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Saturday, September 24, 2011

Seldin Wins Wild Fight

Cletus Seldin advanced to 3-0 (1 KO) after defeating Clarence Booth (2-1, 1 KO) by unanimous decision last night at the Seminole Hard Rock Hotel and Casino in Hollywood, Florida. In the second round, Seldin claims Booth intentionally headbutted him. Cletus then picked up Booth and body slammed him to the ground. He was deducted a point for the act.

That point deduction made things closer, but in the end, Seldin took the decision with 38-37 scores on all three judges' cards.

Seldin weighed 148 pounds for the fight while his opponent was 150. Cletus has weighed just over the 147 pound welterweight limit in each of his three career bouts. He is scheduled to fight next on October 22 in New York.

Thursday, September 15, 2011

Melson Back in Action on Martinez Undercard

Junior middleweight Boyd Melson (5-0, three KOs) is scheduled to be featured on the undercard of the Sergio Martinez-Darren Barker middleweight championship fight. The event is set to take place at the Boardwalk Hall in Atlantic City, New Jersey on October 1.

Melson stopped Zach Schumach in the second round last July. This will be Melson's fifth fight of 2011 and his second scheduled six-rounder. As always, Melson will donate his purse to the spinal cord injury research organization, Justadollarplease.org.

Tuesday, September 13, 2011

A Look Back: Mike Rossman

In an effort to link the past with the present, The Jewish Boxing Blog will present monthly a short biography of notable former Jewish boxers.

Mike Rossman holds the distinction of being one of a handful of Jewish boxers to win a world championship since 1940. Nicknamed "The Jewish Bomber" and "The Kosher Butcher," Rossman won the WBA light heavyweight title in 1978.

Michael DePiano was born to an Italian father and Jewish mother in Turnerville, New Jersey on July 1. He told Ken Hissner, "I was born in 1956, but had to say 1955 back then in order to turn professional." Mike took his mother's maiden name, Rossman, when he turned pro in 1973. During his first fight, in Atlantic City on August 10, his mother Celia heard yells from the crowd such as,"Get that Jew!" Rossman won by way of second round KO. Despite the taunts, Rossman told Thomas Hauser, "I'm proud of being Jewish." He started his career 21-0-1.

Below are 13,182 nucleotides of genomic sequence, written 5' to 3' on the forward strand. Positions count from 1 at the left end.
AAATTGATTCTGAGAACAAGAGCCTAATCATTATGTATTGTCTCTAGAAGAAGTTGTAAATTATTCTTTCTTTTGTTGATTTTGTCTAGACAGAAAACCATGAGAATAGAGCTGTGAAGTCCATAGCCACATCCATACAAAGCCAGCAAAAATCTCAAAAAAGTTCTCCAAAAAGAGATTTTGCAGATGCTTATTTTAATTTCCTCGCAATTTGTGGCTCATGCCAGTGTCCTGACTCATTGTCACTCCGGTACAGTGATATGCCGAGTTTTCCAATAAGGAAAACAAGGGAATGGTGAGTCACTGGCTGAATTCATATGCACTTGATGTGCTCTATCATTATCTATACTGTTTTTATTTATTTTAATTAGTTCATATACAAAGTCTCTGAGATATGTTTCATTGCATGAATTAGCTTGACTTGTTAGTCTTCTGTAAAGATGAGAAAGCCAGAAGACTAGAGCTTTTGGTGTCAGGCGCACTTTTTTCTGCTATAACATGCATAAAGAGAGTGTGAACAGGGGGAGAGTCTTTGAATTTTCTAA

Rossman's first loss was a split decision defeat at the hands of Mike Nixon on May 19, 1975. Two and half months later, the New Jersey native avenged that loss by seventh round KO. Mike then lost to Mike Quarry. He would later defeat Quarry twice. In December of 1976, he eked out a majority decision. In May of 1977, Quarry retired after the sixth round.

On May 3, 1978, Rossman faced Yaqui Lopez in New York. The fight started at a feverish pace. Rossman was effective early, causing a cut near Lopez's right eye in the premier round. The two established a rhythm from the outset; Rossman leading with jabs and Lopez countering. But Lopez was able to find the range against his taller opponent in the third. His continuous pressure wore down Rossman. Yet Rossman kept fighting back, causing a new cut in the fourth, this time near Lopez's left eye. Mike withstood a series of horrific shots in the sixth, but managed to remain upright. By the time the bell sounded, Rossman was out on his feet. His corner stopped the fight.

Two second round knockouts later, Rossman had the chance of a lifetime. At 22 years old, Rossman was a heavy underdog against the WBA light heavyweight champion, Victor Galindez. The Argentine had held the title for four years and was making his eleventh defense. Sporting long blue shorts stitched with "MR" and a Star of David, Rossman took the lead early. He kept the shorter Galindez at range with his jab and lead rights. Galindez was cut over the right eye in the middle rounds. Rossman was able to reopen the cut on several occasions.

The Jewish Bomber had never gone past ten rounds in his career. It was a grueling brawl against a tough champion. But Mike would not be denied. He forced Galindez against the ropes in the later rounds and went to work. Galindez was pinned against those ropes early in the 13th round and received several combinations before the fight was stopped.